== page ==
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Agriculture 2019, 9(4), 72; https://doi.org/10.3390/agriculture9040072

Article
Lightning Protection Systems Suitable for Stables: A Case Study
1
Department of Agricultural and Environmental Science (DiSAAT), University of Bari Aldo Moro, Via Amendola 165/A, 70126 Bari, Italy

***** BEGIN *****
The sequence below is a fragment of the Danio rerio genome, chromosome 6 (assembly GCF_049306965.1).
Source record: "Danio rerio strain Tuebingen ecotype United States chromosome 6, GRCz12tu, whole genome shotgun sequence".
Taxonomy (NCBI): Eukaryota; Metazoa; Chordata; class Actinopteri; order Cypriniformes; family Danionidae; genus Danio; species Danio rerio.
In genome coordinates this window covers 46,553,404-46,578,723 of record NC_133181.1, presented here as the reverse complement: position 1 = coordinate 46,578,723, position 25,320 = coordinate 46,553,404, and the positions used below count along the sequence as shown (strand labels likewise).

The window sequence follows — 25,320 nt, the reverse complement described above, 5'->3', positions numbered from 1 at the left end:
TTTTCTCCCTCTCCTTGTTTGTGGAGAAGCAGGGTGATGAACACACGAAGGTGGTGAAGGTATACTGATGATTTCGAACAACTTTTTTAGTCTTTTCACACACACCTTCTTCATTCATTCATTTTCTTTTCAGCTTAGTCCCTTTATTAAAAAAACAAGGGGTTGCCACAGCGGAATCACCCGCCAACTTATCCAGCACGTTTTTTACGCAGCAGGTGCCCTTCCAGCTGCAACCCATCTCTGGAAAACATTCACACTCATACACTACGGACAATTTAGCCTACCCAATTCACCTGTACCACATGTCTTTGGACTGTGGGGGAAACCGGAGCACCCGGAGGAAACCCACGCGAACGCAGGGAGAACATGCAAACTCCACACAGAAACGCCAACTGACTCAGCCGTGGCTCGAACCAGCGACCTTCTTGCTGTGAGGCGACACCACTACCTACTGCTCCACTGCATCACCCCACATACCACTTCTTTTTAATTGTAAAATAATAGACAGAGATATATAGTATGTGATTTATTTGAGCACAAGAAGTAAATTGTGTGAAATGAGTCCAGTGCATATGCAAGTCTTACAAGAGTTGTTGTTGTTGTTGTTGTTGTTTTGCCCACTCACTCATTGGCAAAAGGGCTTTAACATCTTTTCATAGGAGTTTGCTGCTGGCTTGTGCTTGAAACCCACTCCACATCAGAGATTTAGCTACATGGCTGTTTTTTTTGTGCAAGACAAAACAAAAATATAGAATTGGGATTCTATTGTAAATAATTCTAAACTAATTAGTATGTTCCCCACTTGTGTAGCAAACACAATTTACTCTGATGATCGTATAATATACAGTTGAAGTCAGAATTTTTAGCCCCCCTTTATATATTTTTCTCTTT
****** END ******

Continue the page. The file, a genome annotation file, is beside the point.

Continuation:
2
Department of electric power supply and renewable energy, Almaty University of Power Engineering and Telecommunication, 050013 Almaty, Kazakhstan
*
Author to whom correspondence should be addressed.
Received: 19 March 2019 / Accepted: 31 March 2019 / Published: 2 April 2019

Abstract

: